Welcome to the Hampton House Properties
Come home to incomparable luxury and elegance with an exclusive selection of private homes in the Hamptons. Experience the sophistication, style and refinement while discovering exquisite designer living.
From the exotic to the sublime, live in the comfort of a five-star home. Enjoy your own private sanctuary that is your reward for the successes in life which you have created.
When it comes to paradise at the beach, bay or ocean, there is no place in the Hamptons like our properties. This upscale lifestyle destination will transform your life. Our homes are designed to capture the golden era of resort living with its stretches of white sand beaches, lush spa amenities and sundrenched sunset colors.
Whether basking in the sun or taking advantage of the many outdoor activities in the Hamptons, my homes are the ultimate destination while conveying a sense of unpretentious refinement and blissful, timeless ease.
All of our homes feature unusually spacious layouts, 7 bedrooms or more, pools, hot tubs, premium cable channels, Televisions in every bedroom, DVD in every bedroom and a huge assortment of indoor and outdoor amenities, all on very large properties.
Hampton House Properties is a place of private luxury and exclusivity, whose discreet cachet has attracted the likes of top business executives, entertainers and professional athletes.
Come and join us for a wonderful Hamptons vacation. Now is definitely the time to be a part of the excitement.
Welcome to the Hamlet of Hampton Bays, one of the jewels of the ‘Hamptons.’ We welcome you as a visitor or guest at one of our homes.
With over 100 miles of waterfront property and as the only Hampton to access to all surrounding waterways, Hampton Bays is known as the ‘boat way to the Hamptons.’ From Shinnecock and Tiana Bays, boaters can reach the Atlantic Ocean through the Shinnecock Inlet or head north to the Great Peconic via the Shinnecock Canal. The beautiful Ponquogue Bridge affords access to Dune Road's beaches, restaurants and marinas.
Looking to catch the ‘big one’ or to take the kids out for a day on the bay? Reserve a trip on one of the many charter or party boats that operate out of Hampton Bays' marinas. Don't worry if you don't catch dinner, the hamlet is also home to the finest fresh fish and seafood markets in the Hamptons.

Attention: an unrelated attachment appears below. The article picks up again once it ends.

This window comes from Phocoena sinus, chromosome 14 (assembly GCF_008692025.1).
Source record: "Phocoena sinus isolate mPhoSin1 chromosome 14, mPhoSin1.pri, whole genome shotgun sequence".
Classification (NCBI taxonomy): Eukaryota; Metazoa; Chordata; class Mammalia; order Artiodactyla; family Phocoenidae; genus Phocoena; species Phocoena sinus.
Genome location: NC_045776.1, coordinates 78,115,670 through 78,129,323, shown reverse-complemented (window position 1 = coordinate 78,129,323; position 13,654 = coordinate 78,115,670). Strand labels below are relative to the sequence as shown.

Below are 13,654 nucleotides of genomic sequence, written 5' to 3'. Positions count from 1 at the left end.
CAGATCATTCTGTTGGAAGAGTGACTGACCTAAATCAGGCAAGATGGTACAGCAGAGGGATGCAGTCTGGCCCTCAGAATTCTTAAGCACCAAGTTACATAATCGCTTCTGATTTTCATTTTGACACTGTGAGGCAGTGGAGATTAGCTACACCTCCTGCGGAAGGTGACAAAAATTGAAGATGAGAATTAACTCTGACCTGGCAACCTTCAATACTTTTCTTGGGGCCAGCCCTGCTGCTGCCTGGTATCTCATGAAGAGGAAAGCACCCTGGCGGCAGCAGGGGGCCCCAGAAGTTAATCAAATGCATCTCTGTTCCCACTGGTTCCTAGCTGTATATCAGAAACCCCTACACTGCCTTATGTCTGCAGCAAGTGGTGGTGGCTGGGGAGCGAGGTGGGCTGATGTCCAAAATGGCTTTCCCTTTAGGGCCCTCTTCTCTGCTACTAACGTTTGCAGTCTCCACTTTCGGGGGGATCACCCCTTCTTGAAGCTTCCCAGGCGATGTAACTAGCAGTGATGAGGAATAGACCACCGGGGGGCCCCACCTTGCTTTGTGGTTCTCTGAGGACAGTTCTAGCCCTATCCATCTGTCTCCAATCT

Enjoy our bright sunny days and beautiful sunsets. Swim in the ocean at Ponquogue Beach. Jet-ski across Shinnecock Bay. Camp in the woods of Sears Bellows Park or beachside at Meschutt. Play tennis and picnic in Red Creek Park. Shop our local boutiques. Sleep well in one of our beds.
And you won't go hungry with a wide variety of restaurants and eateries sure to please everyone in your family.
As you can see there's something for everyone in Hampton Bays. Visit us anytime...we're open all year long.
See you soon.
The hamlet was settled in 1740 as ‘Good Ground’, which became the main hamlet of eleven in the immediate area. The area where Main Street, also known as Montauk Highway, is located today, was the approximate area of the original hamlet known as Good Ground.
There were ten other hamlets in the area. The other hamlets in the area were called Canoe Place, East Tiana, Newtown, Ponquogue, Rampasture, Red Creek, Squiretown, Southport, Springville, and West Tiana. Most of these hamlets were settled by one or two families and had their own school house. Many of the names from the former hamlets are still featured as local street names today.
In 1743, a smallpox outbreak was attributed to deliberate distribution of infected blankets being handed out by one K ‘Mole’ Fallo, who then purchased land titles from widows and orphans. As a result of the growth of the surrounding hamlets and villages in the Hamptons and increased tourism from New York City, the eleven hamlets, although generally called ‘Good Ground’ collectively by the early part of the 20th century, amalgamated under the name ‘Hampton Bays’ in 1922.
Fishing in Hampton Bays
Whatever type of fishing you like, whether it’s fishing from the edge of Shinnecock Canal for Snappers or running out to the Canyon and beyond for 1,000 pound plus Blue Marlin, or anything in between, it is all available now right here in Hampton Bays.
As always, the best and most current information about what’s happening can be gotten at the local tackle shops or, if you are a boater, from fellow anglers at your marina. To fish from shore, head to the Shinnecock Canal, the Ponquogue Bridge, the beaches along Dune Road or the rocks at the Shinnecock Inlet. Make sure you check the local signage for parking regulations.
Legend tells us of a Shinnecock Chief Mongotucksee who dug a ditch connecting the North and South Bays before the coming of the white man. By the time white man came there was not trace of there ever being such a canal but the need for one was seen as early as the 1600’s. In the memorandum from an agent of Lord Sterling in 1640, Canoe Place is called a neck of land where the ‘Indians draw over their canoes out of north bay over to the south side of the island’. This gives support of the argument that no water connected the two bays in early times.
In 1826, Shinnecock Bay had been without an inlet to the ocean for over 100 years, and the water was becoming brackish, unable to support clams and oysters. A proposal to open the bay into Peconic Bay was given to the Long Island Canal Company on April 15, 1828, along with $200,000 for the project. Nothing was done.
Since the inlet opened, water is only allowed to run into Shinnecock Bay. When the tide changes, the gates are closed, keeping the water level of Shinnecock Bay high, thus maintaining the inlet. This has kept the inlet open and fairly stable for over forty years.
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